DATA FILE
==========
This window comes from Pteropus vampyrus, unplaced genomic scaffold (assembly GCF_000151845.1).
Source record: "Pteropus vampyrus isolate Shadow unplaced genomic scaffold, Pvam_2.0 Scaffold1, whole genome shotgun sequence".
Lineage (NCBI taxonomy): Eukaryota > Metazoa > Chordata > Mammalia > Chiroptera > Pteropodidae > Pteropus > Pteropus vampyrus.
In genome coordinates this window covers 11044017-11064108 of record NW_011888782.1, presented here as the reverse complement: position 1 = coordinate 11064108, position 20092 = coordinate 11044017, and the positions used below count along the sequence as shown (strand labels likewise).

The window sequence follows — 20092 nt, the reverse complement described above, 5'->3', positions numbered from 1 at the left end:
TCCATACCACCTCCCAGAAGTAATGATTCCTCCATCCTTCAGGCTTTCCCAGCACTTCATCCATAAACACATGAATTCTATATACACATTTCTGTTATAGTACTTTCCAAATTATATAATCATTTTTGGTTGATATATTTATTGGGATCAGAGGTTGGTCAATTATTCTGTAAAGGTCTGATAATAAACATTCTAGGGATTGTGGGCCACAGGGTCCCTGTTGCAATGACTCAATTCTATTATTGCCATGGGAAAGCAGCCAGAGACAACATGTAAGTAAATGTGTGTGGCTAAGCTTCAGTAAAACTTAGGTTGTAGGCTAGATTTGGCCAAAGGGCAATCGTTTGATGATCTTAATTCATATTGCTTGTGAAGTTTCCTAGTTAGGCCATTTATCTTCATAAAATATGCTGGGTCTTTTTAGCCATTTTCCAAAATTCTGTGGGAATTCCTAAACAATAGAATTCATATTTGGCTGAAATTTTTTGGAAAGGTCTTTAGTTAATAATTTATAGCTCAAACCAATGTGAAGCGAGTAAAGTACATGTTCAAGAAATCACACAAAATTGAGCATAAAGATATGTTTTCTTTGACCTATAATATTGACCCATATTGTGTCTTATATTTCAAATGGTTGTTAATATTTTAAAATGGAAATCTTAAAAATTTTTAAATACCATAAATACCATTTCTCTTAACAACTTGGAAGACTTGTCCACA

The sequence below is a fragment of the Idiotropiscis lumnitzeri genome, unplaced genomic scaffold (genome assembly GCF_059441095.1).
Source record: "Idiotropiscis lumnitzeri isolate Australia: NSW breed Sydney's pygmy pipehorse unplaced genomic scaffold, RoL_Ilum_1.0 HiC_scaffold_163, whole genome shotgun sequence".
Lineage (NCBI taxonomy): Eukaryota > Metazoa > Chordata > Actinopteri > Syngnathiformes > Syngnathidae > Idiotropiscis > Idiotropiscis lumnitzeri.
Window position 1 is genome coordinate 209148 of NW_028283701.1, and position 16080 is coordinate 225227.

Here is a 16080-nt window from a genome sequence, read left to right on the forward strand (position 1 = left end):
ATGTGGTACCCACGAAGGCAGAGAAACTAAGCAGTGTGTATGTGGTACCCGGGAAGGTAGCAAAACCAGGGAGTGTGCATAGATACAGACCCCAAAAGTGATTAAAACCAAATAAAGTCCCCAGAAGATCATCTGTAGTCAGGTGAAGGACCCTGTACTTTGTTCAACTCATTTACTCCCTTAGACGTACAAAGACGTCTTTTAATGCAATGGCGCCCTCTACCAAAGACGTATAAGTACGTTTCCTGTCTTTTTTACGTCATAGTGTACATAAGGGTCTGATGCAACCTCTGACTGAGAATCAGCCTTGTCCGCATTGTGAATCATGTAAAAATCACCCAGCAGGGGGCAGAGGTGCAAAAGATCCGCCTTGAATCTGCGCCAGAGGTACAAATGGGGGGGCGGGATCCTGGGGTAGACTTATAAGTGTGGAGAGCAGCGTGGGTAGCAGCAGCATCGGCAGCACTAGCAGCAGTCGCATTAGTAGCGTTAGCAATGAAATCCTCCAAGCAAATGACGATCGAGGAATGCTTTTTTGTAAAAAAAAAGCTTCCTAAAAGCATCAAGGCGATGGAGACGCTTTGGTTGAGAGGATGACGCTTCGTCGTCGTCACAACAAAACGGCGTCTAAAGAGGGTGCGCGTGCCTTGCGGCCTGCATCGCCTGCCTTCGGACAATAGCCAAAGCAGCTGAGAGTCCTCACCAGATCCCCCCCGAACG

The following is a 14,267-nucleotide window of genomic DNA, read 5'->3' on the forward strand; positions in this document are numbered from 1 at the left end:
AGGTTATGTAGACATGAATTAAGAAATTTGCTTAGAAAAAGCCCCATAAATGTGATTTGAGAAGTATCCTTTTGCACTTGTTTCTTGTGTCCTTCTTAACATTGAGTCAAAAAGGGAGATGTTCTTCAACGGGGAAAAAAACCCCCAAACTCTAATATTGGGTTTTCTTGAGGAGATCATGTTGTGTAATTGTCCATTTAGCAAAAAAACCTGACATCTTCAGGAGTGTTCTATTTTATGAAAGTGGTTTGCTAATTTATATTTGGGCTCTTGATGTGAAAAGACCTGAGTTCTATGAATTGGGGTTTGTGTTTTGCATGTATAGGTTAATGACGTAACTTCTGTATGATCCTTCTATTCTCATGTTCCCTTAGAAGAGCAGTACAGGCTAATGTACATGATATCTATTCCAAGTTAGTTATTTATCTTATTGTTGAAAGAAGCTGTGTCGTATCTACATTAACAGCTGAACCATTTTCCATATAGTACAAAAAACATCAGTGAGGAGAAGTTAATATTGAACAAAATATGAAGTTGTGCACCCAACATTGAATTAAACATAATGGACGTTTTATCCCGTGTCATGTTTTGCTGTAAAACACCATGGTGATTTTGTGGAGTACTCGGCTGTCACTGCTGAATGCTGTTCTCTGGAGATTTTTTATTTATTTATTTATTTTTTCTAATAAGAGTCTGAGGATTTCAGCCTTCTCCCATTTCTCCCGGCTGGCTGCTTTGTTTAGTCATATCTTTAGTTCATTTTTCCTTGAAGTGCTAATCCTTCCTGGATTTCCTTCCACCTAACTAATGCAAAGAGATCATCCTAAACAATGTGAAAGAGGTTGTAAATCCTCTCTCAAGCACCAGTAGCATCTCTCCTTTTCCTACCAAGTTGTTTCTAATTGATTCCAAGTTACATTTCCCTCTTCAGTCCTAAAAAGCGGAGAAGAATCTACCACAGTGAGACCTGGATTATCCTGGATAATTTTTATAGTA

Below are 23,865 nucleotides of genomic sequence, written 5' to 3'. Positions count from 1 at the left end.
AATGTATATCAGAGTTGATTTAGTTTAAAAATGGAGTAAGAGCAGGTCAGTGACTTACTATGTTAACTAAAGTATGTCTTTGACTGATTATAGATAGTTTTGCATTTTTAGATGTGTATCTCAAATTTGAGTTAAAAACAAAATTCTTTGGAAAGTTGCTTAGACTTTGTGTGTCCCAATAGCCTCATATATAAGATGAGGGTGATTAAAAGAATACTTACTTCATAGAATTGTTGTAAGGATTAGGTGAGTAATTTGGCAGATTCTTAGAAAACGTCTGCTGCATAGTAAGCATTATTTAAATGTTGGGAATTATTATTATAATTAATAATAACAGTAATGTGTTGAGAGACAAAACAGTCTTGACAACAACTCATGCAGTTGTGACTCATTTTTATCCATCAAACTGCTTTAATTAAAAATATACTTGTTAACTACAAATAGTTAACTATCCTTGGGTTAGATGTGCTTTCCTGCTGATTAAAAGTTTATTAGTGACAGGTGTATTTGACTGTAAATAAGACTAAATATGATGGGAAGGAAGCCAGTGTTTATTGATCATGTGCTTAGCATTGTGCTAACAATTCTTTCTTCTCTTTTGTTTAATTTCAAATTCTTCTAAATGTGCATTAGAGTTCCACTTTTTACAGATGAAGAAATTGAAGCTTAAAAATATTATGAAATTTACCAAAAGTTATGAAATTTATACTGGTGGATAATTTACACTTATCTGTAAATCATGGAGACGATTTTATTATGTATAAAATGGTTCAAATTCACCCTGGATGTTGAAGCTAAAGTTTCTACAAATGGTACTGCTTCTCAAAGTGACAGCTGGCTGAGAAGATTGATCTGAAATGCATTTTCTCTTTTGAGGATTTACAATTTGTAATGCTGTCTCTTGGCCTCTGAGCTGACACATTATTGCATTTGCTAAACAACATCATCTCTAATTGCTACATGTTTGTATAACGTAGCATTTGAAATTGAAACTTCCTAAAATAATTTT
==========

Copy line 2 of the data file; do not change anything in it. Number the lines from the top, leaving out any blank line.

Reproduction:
Source record: "Pteropus vampyrus isolate Shadow unplaced genomic scaffold, Pvam_2.0 Scaffold1, whole genome shotgun sequence".